In the lead-up to election night, Twitter is full of pleas to news outlets not to do what Donald Trump wants and announce definitive election results on Tuesday evening, before states have a chance to count their mail-in and absentee ballots. Trump has explicitly appealed to tradition (“that’s the way it’s been, that’s the way it should be”) in making his case for a call “night of.” But when did it become an American expectation that we would know who won on election night?
I spoke with Ira Chinoy, a former journalist and now a historian of journalism at the University of Maryland, about the history of media outlets “calling it” on election night. We talked about people camping outside of newspaper offices, desperate for information, in the 19th century; the fallout from some of the most famous failed calls; and why the media’s involvement in calling election outcomes is a good thing for democracy.
Our conversation has been edited and condensed for clarity.
Rebecca Onion: It seems like the history of results being announced on election night, or near to it, starts in 1848—the first time there was actually an “Election Day,” instead of a longer period of voting, and the first time it was possible for the AP to use the telegraph to collect the news of the way people voted. Is that right?
Ira Chinoy: Right, yes. [Morse’s] telegraph was about four years old then, and the AP had grown up around sharing dispatches from the Mexican-American War. But there wasn’t a transcontinental link until 1861. In between, there was the Pony Express to fill in the gaps in telegraph lines between East and West. But even when there was a transcontinental link, the whole country wasn’t completely wired, really. Results needed to come in from distant precincts on horseback, carriage, or train—whatever it happened to be.
And so, is it fair to say that in the 19th century, the news media kind of saw a hole to fill, and started reporting results on election night?
I don’t think the news media created an appetite for the results to be known on election night. I think this is the appetite: the democratic impulse. People want to know; everybody wants to know. In the 1850s, ’60s, and ’70s, people would hang around newspaper offices waiting for returns to come in—not to buy newspapers on that night, but simply for them to announce the results by posting sheets of paper with returns or making announcements. Take the famous election of 1876, which was Hayes vs. Tilden, and which didn’t resolve until 1877, when the parties came to some kind of agreement. For days after the election, the New York Times reported that people were milling around the newspaper offices, waiting for any scrap of information.
It’s funny—it’s portrayed like the news media are these people who have come in and taken advantage of the situation [in pushing to announce a winner as soon as possible], which is really not correct at all, in my mind. This is driven by public appetite. Elections are a case of social inversion—a time when people at the bottom have something to say. The world is driven by the power brokers in our society, corporations, government, churches, but this happens to be the day when an ordinary person has a say. So if you’ve got an excess of a hundred million people voting, you’ve got an excess of a hundred million people who really want to know the outcome. I don’t think it’s a demand that’s ever been created by the news media; they’ve simply answered a public interest in knowing as soon as possible.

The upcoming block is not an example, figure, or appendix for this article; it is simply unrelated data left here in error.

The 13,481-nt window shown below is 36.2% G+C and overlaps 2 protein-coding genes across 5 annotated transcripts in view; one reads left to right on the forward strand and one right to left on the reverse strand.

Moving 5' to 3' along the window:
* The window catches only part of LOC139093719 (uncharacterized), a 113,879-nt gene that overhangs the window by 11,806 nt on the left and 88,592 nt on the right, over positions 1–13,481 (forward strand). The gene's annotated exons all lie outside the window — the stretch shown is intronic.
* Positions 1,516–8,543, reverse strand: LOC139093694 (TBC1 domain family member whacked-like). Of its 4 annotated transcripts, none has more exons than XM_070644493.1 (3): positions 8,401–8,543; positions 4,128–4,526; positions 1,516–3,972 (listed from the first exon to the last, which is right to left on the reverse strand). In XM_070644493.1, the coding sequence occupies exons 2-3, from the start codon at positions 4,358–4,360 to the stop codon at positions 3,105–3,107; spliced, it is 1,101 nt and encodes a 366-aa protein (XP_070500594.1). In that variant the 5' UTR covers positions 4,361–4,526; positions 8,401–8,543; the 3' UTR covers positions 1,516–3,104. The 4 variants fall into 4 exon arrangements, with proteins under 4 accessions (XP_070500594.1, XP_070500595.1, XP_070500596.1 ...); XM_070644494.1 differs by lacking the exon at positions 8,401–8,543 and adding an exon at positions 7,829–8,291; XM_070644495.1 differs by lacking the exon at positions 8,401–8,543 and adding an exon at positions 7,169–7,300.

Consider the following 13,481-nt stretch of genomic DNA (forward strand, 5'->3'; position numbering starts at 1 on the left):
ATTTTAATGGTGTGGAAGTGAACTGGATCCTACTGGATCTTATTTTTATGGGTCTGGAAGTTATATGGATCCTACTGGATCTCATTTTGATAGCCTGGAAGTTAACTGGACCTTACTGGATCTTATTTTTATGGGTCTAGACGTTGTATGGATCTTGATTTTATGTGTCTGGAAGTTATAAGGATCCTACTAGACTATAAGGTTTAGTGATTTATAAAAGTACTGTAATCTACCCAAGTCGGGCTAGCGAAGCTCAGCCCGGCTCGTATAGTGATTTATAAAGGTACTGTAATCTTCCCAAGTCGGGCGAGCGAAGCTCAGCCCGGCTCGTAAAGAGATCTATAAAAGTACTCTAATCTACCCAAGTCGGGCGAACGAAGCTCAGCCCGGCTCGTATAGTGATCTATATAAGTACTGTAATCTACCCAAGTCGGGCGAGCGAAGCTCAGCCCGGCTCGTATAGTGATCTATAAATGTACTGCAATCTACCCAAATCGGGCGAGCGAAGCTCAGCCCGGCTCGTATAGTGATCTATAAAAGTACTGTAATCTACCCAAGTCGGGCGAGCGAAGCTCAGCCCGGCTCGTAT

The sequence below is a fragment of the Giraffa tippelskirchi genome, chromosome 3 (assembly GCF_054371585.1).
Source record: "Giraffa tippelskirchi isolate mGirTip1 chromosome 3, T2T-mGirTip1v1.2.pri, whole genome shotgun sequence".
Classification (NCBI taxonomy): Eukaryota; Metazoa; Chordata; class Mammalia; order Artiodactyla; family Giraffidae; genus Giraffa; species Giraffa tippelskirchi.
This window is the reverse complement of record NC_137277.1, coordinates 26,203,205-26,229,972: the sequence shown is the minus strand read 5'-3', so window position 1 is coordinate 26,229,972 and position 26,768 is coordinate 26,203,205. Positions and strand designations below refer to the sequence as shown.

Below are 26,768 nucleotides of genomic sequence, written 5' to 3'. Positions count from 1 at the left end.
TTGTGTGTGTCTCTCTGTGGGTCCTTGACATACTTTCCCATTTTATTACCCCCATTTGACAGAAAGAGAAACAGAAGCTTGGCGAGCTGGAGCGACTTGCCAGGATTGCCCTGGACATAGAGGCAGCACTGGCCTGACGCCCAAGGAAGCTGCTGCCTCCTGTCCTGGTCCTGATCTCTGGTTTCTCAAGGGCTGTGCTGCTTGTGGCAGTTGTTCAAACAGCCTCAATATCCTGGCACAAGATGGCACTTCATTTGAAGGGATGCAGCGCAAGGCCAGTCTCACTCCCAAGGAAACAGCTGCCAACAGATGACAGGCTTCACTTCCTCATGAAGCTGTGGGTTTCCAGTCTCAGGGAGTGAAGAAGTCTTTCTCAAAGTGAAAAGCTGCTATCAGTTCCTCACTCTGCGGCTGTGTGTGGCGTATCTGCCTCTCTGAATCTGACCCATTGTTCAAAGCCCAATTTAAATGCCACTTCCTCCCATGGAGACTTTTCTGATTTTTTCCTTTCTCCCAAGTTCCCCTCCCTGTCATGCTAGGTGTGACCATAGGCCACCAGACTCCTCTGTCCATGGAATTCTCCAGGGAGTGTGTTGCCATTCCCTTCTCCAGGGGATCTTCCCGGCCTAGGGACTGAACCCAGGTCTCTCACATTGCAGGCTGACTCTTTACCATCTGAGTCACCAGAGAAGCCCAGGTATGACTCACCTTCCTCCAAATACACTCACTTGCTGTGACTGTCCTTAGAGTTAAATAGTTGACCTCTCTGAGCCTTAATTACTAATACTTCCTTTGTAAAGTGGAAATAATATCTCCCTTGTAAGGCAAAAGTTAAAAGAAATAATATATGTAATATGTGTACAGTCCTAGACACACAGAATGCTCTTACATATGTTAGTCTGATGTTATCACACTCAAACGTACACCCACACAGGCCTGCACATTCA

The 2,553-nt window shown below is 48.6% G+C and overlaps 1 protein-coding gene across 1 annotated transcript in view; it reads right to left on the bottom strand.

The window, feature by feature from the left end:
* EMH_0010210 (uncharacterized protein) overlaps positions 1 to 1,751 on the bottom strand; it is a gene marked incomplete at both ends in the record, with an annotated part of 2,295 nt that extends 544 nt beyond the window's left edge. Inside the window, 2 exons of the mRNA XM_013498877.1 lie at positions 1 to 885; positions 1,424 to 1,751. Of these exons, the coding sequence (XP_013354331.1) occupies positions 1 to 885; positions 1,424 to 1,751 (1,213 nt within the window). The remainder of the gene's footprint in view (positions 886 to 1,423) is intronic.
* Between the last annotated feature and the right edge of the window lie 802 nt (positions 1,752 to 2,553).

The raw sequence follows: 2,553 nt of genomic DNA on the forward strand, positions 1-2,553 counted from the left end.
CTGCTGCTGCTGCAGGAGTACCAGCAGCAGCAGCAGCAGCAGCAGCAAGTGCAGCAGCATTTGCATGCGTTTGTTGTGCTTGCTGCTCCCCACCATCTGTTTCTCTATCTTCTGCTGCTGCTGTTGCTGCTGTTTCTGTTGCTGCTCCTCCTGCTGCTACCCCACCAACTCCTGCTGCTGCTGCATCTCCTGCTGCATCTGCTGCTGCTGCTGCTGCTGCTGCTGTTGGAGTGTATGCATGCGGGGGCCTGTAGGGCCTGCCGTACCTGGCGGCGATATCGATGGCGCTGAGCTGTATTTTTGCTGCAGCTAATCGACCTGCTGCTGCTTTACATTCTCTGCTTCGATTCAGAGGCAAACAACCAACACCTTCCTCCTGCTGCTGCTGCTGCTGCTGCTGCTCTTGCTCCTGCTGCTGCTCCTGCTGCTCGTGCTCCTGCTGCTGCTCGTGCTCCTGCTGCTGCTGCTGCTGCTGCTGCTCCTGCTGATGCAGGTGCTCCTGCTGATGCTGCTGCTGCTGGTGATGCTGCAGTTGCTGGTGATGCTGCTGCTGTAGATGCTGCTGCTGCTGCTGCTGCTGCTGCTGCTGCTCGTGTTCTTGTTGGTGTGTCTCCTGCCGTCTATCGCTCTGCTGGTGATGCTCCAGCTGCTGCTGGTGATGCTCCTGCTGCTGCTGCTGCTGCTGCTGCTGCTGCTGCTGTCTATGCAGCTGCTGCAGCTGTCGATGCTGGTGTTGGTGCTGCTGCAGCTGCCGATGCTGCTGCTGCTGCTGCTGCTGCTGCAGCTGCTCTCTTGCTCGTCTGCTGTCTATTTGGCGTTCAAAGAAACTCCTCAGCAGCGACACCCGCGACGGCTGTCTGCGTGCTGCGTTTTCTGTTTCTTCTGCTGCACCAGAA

What was the level of trust in what the AP was saying about elections in the 19th century—what authority did it have? Were candidates saying, The AP said I won, so I’m going to claim victory?
I’m not sure I can answer that question, but I haven’t seen anything where people were challenging the vote counts as reported. Challenges to media “calling” the elections are really not so much about the counts, but about the projections.
People like the editor of the Boston Globe, Charles Taylor, became kind of famous for the system he invented that was first used in the 1880s, based on the idea of key precincts and bellwether areas. He would divide the state up into different kinds of areas, projecting based on continuity or diversions from past votes. And nobody else was doing that, yet, but there were other newspaper people who were famous for keeping these big books of data, being able on election night to see how the vote was diverging from the past. But Taylor had this system that worked so well, even political officials would come down to the newspaper to find out what the projection was. But there were other journalists who were reluctant to project winners, before all the votes were counted.
So it wasn’t something that was automatically accepted; there was a debate over it. It took a lot of courage to say so-and-so has won, before all the votes were counted. Really the test is, how well does a final vote count compare to everything people were projecting. There were famous cases where it didn’t work out—1916, 1948—but in the vast majority of cases, the news media were right in how they called those elections. What we remember were the ones that are particularly problematic.
When radio came along, did radio take over the function of calling elections on election night?